As the program continues to grow, the limits to growth must be determined – at what point does the program become too large to sustain a cohort-based, interdisciplinary, team-taught MPA? Finally, the program needs to continue to work on the question of overall quality and costs of delivery, responding to the following question: “What does it take, irrespective of FTEs, to deliver a quality MPA program?”
Master in Teaching
The MIT program is a nationally recognized, state accredited teacher preparation program. In 2003, the MIT program received the Richard Wisniewski Award from the Society of Professors of Education in recognition of outstanding contributions to the field of teacher education. The program is proud of this recognition of the quality of the program, of its faculty, and of its candidates. Admission to the program is competitive and the content and processes are quite rigorous. Participants earn a master’s degree of ninety-six credits and certification while obtaining the critical understanding and skills needed to teach in today’s diverse public schools. Its structure, content, expectations, and outcomes are clearly outlined in the program catalog and Web site, and have been approved regularly by the State of Washington’s Board of Education since the program’s inception. MIT also completed a successful state accreditation visit in late October 2007, having met all five standards for an advisory board, accountability, unit governance and resources, program design, and knowledge and skills.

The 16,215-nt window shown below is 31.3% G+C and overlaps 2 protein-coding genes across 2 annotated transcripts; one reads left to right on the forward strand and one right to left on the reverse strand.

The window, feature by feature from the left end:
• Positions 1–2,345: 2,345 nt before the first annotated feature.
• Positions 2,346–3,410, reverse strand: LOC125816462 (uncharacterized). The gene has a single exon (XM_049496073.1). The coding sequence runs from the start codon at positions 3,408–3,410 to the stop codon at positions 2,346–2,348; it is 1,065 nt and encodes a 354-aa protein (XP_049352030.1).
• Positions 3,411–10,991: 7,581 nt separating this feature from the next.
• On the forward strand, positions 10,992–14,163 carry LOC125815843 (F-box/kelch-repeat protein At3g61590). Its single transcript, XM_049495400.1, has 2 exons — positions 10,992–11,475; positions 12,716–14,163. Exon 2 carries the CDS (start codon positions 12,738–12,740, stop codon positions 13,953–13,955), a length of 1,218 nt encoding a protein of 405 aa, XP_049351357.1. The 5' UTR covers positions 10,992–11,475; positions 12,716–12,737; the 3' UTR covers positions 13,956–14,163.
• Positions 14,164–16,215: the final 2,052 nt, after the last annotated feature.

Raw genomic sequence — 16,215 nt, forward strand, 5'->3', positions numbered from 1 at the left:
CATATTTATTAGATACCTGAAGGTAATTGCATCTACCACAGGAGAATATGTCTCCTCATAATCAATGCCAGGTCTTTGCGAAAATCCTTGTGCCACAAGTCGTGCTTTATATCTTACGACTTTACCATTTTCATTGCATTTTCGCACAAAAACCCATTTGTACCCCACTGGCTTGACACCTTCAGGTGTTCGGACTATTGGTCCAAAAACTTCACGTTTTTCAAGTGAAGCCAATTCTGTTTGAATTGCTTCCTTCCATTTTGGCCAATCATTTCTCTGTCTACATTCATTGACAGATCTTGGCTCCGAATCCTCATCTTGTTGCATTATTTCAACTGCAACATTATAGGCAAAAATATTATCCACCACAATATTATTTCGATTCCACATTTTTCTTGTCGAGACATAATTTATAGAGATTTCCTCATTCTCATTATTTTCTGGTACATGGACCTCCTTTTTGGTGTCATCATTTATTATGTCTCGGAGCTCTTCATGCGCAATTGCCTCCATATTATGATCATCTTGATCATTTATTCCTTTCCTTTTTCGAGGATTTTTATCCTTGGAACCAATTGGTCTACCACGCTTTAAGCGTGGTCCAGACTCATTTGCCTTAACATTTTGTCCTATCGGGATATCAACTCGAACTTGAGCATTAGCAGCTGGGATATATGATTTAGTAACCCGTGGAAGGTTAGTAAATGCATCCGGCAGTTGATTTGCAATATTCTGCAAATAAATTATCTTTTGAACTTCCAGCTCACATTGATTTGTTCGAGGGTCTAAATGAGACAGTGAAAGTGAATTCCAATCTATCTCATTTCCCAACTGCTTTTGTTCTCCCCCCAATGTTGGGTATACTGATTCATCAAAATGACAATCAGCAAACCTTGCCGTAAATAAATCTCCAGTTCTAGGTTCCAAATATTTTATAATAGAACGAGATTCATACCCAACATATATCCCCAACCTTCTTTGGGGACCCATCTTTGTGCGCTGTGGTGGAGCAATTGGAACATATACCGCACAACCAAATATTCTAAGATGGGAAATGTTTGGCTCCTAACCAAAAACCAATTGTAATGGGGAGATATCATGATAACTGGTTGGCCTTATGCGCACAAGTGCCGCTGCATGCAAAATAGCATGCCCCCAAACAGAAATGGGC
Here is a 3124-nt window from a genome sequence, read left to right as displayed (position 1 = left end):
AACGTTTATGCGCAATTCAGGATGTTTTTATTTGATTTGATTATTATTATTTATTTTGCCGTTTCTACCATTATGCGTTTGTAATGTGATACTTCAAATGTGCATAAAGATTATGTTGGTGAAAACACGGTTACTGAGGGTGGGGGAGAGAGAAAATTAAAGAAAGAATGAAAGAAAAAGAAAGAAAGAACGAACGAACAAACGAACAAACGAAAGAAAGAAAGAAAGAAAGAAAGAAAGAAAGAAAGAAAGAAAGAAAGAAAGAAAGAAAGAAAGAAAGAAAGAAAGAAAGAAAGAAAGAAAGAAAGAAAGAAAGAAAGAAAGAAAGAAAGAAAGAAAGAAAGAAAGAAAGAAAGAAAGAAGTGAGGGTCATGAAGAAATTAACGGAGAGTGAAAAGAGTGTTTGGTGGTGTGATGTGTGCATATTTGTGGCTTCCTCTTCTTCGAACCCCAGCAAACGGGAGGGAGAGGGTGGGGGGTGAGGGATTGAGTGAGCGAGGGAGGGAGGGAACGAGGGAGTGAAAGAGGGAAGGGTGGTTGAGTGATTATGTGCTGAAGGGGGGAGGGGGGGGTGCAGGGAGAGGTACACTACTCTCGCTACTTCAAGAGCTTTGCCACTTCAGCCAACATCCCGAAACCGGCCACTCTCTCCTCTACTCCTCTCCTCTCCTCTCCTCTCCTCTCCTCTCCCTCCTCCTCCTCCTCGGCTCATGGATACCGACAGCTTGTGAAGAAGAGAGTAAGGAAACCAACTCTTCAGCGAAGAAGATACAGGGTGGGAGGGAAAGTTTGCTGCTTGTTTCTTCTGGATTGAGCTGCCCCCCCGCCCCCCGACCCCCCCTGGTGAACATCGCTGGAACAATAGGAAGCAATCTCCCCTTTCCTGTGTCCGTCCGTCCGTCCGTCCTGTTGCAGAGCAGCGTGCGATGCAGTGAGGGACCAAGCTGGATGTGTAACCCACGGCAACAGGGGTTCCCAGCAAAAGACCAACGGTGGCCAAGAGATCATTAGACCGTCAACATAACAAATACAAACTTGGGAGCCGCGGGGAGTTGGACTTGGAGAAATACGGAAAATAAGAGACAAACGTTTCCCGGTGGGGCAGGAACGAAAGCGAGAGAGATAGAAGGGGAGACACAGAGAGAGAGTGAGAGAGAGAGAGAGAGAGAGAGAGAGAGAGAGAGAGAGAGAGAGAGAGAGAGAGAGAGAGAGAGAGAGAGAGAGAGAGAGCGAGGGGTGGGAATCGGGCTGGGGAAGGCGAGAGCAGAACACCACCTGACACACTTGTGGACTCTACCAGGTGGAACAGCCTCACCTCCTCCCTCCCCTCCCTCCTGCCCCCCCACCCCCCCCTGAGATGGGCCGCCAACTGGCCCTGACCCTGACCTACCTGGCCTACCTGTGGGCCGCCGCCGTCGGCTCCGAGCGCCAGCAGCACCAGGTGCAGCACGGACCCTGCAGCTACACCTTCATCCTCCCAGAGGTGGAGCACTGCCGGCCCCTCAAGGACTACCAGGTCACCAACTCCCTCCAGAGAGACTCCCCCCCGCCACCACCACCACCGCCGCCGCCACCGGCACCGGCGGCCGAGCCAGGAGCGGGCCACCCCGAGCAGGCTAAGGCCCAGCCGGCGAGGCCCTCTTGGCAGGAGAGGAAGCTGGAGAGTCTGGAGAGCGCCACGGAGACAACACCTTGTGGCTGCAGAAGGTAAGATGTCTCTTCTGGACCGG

MIT is a two-year cohort-based program that enters forty-five candidates each fall. Year one of each cohort is devoted to coursework on the essential knowledge and skills for teaching, including foundations of education, learning theories, educational research, assessment, curriculum development, strategies for working with diverse learners, classroom management, school law, and content area pedagogies. Candidates spend one day a week observing and participating in curriculum development and guided teaching in regional schools. During year two students complete two full-time student teaching quarters in fall and again in spring, with generally one of the placements in a diverse, urban setting. Winter quarter is devoted to reflection on teaching and learning, the development of a Professional Growth Plan, and professional development related to job searches. The program has been graduating about thirty-six to thirty-eight students annually. Candidates are well prepared to positively affect the students who enter their classrooms. MIT's high placement rate, first or second in the state for the last five years, suggests that principals and hiring committees agree. The University of Washington’s retention and mobility study, which indicated that nearly 80% of alumni who graduated in 2001 are still teaching, reflects MIT’s own data which suggests that the great majority of graduates tend to remain in teaching. Data from alumni, principal, and mentor teacher surveys all attest to the excellent preparation and effectiveness of MIT graduates.
Teacher education began at Evergreen in 1986, when a faculty team crafted the Teacher Education Program (TEP) to embody the same values and visions as those that permeated the Evergreen undergraduate curriculum. At the heart of TEP was the belief in learning and the power of the learner working in collaboration with other learners. Evergreen's approach to teacher preparation emphasized building a community of learners, developing a strong theoretical foundation, and learning to apply theory through extensive opportunities for practice in public school classrooms. The Master in Teaching (MIT) Program replaced the TEP in 1992, but retained its core values.